Polk Laffoon

Polk LaffoonPolk Laffoon died August 5 of a heart attack while swimming in Lake Michigan near his summer home in Harbor Springs, MI. He spent his last day exactly as he would have written it: under a beautiful summer sky, enjoying his family, swimming in the lake he loved. Besides falling in love with journalism and newspapers, he fell in love with Pinky Coleman in 1971, when a mutual friend urged Pinky to travel from her home in New York City to attend a party in Cincinnati so she could meet Polk. It was love at first sight. They married in 1973 and had three children: Coleman, Brent, and Samantha.

“First, the name,” says Mike Garvan. “It was unusual, and quickly the derivative nicknames arrived that we used at Yale and beyond: Pokie, Polkus, Polka Dot. Then, the voice. It was a little high pitched and nasal but with an almost southern lilt. And the presence. Polk was tall, blond and slender, with an engaging smile and manner. Easy-going, friendly and warm. but purposeful. He was refined in a way that few of us were. He loved literature and writing, and devoted his studies to those pursuits. He loved playing the piano; Gershwin and show tunes were among his favorites, and he would sing along as if he were in a piano bar. But when it came to having fun, he could let loose with the best of us. His version of the Alligator on the DKE dance floor was a writhing, twitching, hilarious tour de force! He had a balance between study and play during those years that I envied greatly.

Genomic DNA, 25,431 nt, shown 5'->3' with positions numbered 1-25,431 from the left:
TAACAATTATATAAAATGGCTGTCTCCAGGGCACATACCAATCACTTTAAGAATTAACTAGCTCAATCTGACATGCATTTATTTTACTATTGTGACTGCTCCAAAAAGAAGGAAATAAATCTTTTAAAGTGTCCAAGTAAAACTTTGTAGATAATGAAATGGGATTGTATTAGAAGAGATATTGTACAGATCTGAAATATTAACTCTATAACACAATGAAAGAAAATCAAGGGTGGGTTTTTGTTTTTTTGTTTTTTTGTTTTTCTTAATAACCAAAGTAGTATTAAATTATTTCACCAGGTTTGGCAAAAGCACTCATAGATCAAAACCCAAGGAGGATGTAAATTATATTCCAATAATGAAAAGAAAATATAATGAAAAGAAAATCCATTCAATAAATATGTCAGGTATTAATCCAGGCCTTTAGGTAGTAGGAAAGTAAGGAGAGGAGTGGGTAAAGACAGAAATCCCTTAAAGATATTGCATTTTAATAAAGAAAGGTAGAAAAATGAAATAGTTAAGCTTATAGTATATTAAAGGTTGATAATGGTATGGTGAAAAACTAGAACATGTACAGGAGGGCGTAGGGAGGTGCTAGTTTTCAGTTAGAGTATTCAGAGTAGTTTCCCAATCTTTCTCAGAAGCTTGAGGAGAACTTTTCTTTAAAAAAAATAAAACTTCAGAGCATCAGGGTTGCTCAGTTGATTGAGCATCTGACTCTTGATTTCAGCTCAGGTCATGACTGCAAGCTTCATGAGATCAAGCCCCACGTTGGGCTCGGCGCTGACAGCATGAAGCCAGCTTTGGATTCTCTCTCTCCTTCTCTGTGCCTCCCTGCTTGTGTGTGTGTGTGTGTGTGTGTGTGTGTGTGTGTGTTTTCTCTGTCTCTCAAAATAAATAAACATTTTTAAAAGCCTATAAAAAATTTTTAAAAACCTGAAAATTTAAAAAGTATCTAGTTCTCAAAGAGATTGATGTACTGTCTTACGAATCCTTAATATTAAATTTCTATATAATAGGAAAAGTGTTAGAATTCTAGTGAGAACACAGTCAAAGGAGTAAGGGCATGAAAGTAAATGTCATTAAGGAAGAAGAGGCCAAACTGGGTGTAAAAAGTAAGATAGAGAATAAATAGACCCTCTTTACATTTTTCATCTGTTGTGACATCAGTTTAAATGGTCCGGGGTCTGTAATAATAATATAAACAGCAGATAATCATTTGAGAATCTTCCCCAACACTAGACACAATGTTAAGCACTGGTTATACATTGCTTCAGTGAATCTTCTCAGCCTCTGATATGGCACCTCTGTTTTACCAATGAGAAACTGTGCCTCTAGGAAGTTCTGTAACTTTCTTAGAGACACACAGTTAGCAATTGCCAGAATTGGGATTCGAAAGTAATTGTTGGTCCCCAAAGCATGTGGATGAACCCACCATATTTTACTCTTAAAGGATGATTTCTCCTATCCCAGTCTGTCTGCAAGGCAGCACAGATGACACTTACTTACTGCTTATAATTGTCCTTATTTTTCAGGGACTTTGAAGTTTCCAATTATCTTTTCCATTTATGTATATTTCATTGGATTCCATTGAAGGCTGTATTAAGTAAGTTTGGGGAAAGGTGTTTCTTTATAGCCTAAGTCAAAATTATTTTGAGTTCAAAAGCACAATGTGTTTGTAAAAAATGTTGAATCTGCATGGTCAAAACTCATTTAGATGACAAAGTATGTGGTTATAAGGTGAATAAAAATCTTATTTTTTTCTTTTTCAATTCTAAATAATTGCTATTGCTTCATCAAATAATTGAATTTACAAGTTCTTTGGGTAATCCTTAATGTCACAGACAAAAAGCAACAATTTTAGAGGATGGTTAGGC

“He was a wonderful father to his three children, supporting them as they pursued their various paths. Once, when he took one of his sons to a KISS concert, Polk sat with cotton stuffed in his ears, reading Newsweek throughout the concert! He was perhaps too refined for the rockers (and his mortified son). Polk’s writing was exceptional – not just his use of language but his understanding of people and place. On the website City Beat, he was called ‘perhaps the best newspaper writer in Cincinnati in the past 35 years.’ Polk had the talent and the passion, and his life had a significant impact on journalism and on all the lives he touched. You will be missed, my friend.”

Frank Clifford calls Polk “the classmate I would have chosen to explain the 1960s to my bewildered parents. He would have put them at ease and made them feel welcome. The soul of graciousness, Polk could have been our generation’s ambassador to people over 30. He and I broke into the newspaper business more or less at the same time and place, I in Louisville and he in nearby Cincinnati. He struck me as a grownup from the first moment I met him in Vanderbilt Hall, a gentleman in a seething crowd of teenagers. When I think of Polk I think of Hemingway’s accolade ‘the true gen,’ as in the genuine article.”